|NanoDrop spectrophotometer||Thermo Scientific||NanoDrop2000c|
|PowerEase 500 pre-cast gel system||Invitrogen||EI8675EU|
|Superose 6 10/300 GL (24 ml) size-exclusion column||GE Healthcare||17-5172-01|
|ÄKTA Explorer 100 Chromatograph||GE Healthcare||28-4062-66|
|Allegra X-12R||Beckman||392302||Benchtop centrifuge|
|Maestro 2||Caliper Life Sciences||In vivo imaging system|
|Transmission electron microscope||ZEISS||Libra 200FE|
|FluoView laser scanning confocal microscope||Olympus||FV1000|
|Chemicals and Reagents|
|384 well black plate||BD Biosciences||353285|
|4-12% Bis-Tris NuPAGE SDS gel||Invitrogen||NP0321BOX|
|4X LDS sample buffer||Invitrogen||NP0008|
|Alexa Fluor 647 azide||Invitrogen||A10277|
|Alexa Fluor 647 carboxylic acid, succinimidyl ester||Invitrogen||A20006|
|Amicon Ultra-0.5 ml Centrifugal Filters||Millipore||UFC501096||10 kDa cut-off|
|Aminoguanidine hydrochloride||Acros Organics||36891-0250|
|Coomassie Brilliant Blue R-250||Fisher||BP101-25|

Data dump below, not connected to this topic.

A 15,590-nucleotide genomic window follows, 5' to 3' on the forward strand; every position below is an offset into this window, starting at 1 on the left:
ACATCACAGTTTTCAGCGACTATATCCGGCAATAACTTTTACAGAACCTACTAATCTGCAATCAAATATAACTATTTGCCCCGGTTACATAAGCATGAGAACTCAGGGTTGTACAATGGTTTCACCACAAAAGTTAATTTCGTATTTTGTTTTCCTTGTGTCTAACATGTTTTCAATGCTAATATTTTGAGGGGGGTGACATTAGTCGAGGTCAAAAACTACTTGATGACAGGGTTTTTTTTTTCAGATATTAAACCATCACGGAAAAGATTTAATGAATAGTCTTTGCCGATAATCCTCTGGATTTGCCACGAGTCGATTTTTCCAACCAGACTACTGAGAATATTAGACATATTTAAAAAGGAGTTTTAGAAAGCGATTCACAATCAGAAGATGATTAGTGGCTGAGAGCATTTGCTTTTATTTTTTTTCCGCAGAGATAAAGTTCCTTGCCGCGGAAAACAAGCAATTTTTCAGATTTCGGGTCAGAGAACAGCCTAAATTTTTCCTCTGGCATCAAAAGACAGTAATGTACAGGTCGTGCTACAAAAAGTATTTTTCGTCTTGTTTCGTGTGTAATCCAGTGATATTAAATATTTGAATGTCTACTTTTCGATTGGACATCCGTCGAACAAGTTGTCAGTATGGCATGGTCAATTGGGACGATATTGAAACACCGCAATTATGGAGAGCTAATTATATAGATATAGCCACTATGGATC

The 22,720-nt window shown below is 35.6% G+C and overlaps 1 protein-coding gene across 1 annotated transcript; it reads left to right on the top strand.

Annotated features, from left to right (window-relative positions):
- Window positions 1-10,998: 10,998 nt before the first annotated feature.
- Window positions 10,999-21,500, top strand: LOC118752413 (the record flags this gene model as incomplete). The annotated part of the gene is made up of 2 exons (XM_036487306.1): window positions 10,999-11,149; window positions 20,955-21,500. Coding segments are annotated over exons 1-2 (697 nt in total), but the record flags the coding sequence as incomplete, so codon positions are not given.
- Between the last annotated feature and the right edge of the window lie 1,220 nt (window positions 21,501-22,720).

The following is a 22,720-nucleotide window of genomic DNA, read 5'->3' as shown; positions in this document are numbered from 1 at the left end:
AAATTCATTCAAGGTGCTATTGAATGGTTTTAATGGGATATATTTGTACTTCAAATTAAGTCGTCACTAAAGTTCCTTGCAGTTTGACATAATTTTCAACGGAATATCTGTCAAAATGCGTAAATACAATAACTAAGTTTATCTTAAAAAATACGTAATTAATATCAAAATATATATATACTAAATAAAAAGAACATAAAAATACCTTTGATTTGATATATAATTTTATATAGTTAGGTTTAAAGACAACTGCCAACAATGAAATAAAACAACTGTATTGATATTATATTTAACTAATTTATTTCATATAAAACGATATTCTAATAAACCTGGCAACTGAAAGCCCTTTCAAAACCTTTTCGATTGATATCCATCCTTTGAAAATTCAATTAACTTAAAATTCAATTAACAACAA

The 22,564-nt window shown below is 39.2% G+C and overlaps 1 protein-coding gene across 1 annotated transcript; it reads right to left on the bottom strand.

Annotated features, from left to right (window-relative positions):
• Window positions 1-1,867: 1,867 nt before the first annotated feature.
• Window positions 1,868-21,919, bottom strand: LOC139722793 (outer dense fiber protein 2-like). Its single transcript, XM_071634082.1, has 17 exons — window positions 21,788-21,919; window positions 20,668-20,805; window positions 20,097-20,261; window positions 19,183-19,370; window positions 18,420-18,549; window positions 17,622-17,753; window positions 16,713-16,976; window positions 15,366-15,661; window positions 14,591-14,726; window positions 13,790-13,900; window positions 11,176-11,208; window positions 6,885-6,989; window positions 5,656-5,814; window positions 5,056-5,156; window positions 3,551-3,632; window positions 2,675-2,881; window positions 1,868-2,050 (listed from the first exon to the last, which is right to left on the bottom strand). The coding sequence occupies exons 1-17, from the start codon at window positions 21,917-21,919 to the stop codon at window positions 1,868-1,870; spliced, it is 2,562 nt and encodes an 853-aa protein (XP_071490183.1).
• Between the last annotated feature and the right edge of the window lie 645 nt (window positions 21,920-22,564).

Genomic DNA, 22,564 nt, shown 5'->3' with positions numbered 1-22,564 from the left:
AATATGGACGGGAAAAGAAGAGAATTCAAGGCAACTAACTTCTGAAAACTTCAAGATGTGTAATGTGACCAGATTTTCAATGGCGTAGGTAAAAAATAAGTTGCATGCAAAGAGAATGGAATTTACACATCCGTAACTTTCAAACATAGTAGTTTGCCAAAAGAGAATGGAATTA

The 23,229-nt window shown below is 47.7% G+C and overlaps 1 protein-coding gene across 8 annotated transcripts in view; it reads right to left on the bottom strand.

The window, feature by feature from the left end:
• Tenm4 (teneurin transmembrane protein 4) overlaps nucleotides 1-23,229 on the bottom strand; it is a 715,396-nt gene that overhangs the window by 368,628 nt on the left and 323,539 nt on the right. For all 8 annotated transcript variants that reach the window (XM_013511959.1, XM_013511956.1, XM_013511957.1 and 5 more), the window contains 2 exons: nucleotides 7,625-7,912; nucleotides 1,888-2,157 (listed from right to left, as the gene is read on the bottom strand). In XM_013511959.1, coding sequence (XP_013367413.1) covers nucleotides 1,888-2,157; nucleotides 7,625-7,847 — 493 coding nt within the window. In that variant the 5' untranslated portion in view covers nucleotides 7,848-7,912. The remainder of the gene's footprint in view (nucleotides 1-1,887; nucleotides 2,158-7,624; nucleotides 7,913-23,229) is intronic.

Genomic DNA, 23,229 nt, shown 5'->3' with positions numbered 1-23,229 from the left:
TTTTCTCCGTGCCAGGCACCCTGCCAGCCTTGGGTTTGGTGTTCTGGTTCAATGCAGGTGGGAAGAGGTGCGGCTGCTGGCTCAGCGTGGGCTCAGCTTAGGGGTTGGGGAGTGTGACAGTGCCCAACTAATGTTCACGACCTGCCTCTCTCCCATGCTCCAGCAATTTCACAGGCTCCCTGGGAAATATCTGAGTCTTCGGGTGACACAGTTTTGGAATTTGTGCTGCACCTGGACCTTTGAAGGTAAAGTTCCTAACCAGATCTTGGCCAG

|Filter paper||Fisher||09-801K||P5 grade|
|FITC anti-mouse CD31||BioLegend||102406|
|L-ascorbic acid sodium salt||Acros Organics||35268-0050|
|Microscope cover glass||VWR||48366-277|
|Oregon Green 488 succinimidyl ester *6-isomer*||Invitrogen||O-6149|
|p-toluenesulfonic acid monohydrate||Acros Organics||13902-0050|
|Potassium phosphate dibasic||Fisher||BP363-1|
|Potassium phosphate monobasic||Fisher||BP362-1|
|Sodium nitrite||Acros Organics||42435-0050|
|TEM grid||Ted Pella||FCF-400Cu|
|Triton X-100||EMD Chemicals||TX1568-1|
|Fetal bovine serum||Invitrogen||12483-020|
|Tissue culture flasks||Corning||431080||175 cm2|
|Trypan Blue||Thermo Scientific||SV30084.01|
|Trypsin, 0.05% (1X) with EDTA 4Na, liquid||Invitrogen||25300-054|
|18% Protein Rodent Diet||Harlan Teklad||Teklad Global 2018S||Alfalfa free diet|
|Insulin syringe||BD Biosciences||329410||28 gauge|
|Matrigel Matrix basement membrane||BD Biosciences||356234|
|NCR nu/nu mice||CWRU School
of Medicine Athymic Animal and Xenograft Core Facility
|Sterile syringe||BD Biosciences||305196||18 1/2 gauge|
|Tissue-Tek CRYO-OCT Compound||Andwin Scientific||4583|